New Delhi. The Supreme Court on Tuesday heard a batch of petitions challenging the government’s decision to scrap Rs.500 and Rs.1000 currency notes.
The court, acting on petitions, refused to suspend the decision but asked the government to submit a report on steps taken to ease the crunch for citizens.
Four Public Interest Litigations (PILs) have been filed against the scheme, which has caused massive upheavals across the nation.
The PILs were filed in the apex court questioning the government’s rationale and modus operandi behind the implementation of the drive, as it has reportedly caused inconvenience to the general public.
“The common man should not suffer,” the court said, suggesting that the government should raise the withdrawal limit.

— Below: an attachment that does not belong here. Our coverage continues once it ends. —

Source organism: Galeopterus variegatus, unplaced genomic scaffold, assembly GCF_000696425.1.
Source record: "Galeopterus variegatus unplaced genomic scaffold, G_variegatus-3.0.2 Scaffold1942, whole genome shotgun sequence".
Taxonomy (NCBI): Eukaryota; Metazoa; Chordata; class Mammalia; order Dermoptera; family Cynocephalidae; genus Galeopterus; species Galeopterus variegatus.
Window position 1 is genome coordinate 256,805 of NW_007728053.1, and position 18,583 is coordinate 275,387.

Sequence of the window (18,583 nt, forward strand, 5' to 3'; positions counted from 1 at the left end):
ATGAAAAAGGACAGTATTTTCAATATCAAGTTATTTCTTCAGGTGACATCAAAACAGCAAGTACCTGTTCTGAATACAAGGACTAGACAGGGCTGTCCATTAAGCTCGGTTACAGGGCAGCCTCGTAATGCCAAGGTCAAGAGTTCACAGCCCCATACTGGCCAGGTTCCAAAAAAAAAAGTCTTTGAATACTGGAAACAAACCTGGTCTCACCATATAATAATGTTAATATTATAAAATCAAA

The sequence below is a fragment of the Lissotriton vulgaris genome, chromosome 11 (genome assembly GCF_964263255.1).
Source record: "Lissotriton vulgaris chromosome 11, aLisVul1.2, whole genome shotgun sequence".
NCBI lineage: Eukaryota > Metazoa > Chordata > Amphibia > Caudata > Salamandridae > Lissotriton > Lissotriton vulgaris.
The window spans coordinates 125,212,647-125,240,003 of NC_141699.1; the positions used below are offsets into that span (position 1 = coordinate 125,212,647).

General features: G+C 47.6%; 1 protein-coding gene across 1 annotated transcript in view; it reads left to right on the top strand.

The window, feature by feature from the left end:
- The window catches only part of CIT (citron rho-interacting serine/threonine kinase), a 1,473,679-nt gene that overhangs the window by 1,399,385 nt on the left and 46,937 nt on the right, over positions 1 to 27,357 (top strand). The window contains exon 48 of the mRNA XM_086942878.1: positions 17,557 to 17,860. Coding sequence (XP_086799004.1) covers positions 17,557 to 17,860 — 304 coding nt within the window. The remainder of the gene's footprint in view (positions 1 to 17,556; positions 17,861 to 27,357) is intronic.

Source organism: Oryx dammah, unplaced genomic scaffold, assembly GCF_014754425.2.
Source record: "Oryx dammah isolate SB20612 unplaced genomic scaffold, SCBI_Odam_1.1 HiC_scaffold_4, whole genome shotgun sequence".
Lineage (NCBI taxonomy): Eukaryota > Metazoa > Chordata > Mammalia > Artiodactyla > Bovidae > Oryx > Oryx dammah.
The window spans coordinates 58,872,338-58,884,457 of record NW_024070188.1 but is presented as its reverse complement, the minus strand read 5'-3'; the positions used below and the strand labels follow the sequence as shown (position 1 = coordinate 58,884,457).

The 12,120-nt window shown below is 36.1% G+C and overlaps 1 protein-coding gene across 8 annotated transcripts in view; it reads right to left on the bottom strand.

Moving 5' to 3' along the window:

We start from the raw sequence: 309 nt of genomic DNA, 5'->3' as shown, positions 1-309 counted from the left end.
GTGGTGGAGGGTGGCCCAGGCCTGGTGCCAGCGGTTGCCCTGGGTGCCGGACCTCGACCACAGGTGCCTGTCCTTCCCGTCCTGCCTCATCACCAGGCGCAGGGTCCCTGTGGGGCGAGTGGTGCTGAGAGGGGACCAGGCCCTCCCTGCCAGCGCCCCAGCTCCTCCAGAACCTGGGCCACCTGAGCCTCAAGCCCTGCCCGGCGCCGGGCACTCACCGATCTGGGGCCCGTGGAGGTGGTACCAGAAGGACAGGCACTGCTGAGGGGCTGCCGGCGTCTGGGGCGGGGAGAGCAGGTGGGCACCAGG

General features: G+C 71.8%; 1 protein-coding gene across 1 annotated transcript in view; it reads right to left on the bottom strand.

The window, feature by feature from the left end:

“The general feeling is it is causing inconvenience to common man,” said the Chief Justice of India, TS Thakur.
Since yesterday, the government has announced several measures to make it easier for citizens to access cash.
Indelible ink will be used at banks to mark those who have exchanged notes to ensure that people are not drawing more than their fair share, Finance Ministry officials today said.
The same tactic is used to prevent multiple voting in elections. An ink stamp will be used after a person has exchanged Rs. 4,500 worth of old notes for new ones, the weekly limit set for now.
The weekly cash withdrawal limit has been raised to Rs. 24,000. At ATMs, people can withdraw up to Rs. 2,500 per card per day.
Old notes can be used at government hospitals, petrol stations, toll booths and other essential services till November 24.